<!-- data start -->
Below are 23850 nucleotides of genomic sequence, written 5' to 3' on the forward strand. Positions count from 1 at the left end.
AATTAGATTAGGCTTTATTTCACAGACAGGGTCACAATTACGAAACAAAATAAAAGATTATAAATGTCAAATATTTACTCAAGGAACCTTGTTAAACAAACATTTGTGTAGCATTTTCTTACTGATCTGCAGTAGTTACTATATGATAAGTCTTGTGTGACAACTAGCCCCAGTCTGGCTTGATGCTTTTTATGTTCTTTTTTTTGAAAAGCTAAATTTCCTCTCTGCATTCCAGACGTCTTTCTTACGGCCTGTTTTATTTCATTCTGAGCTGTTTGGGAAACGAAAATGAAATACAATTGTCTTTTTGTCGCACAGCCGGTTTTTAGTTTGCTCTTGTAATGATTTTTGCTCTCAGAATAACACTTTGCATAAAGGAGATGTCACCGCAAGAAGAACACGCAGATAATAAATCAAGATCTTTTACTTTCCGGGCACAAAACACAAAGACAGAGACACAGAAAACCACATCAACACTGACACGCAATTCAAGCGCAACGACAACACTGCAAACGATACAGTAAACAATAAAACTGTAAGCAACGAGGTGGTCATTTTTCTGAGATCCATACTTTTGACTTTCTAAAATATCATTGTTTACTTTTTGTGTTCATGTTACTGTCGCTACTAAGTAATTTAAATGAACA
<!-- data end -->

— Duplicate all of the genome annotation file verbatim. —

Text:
Below are 23850 nucleotides of genomic sequence, written 5' to 3' on the forward strand. Positions count from 1 at the left end.
AATTAGATTAGGCTTTATTTCACAGACAGGGTCACAATTACGAAACAAAATAAAAGATTATAAATGTCAAATATTTACTCAAGGAACCTTGTTAAACAAACATTTGTGTAGCATTTTCTTACTGATCTGCAGTAGTTACTATATGATAAGTCTTGTGTGACAACTAGCCCCAGTCTGGCTTGATGCTTTTTATGTTCTTTTTTTTGAAAAGCTAAATTTCCTCTCTGCATTCCAGACGTCTTTCTTACGGCCTGTTTTATTTCATTCTGAGCTGTTTGGGAAACGAAAATGAAATACAATTGTCTTTTTGTCGCACAGCCGGTTTTTAGTTTGCTCTTGTAATGATTTTTGCTCTCAGAATAACACTTTGCATAAAGGAGATGTCACCGCAAGAAGAACACGCAGATAATAAATCAAGATCTTTTACTTTCCGGGCACAAAACACAAAGACAGAGACACAGAAAACCACATCAACACTGACACGCAATTCAAGCGCAACGACAACACTGCAAACGATACAGTAAACAATAAAACTGTAAGCAACGAGGTGGTCATTTTTCTGAGATCCATACTTTTGACTTTCTAAAATATCATTGTTTACTTTTTGTGTTCATGTTACTGTCGCTACTAAGTAATTTAAATGAACA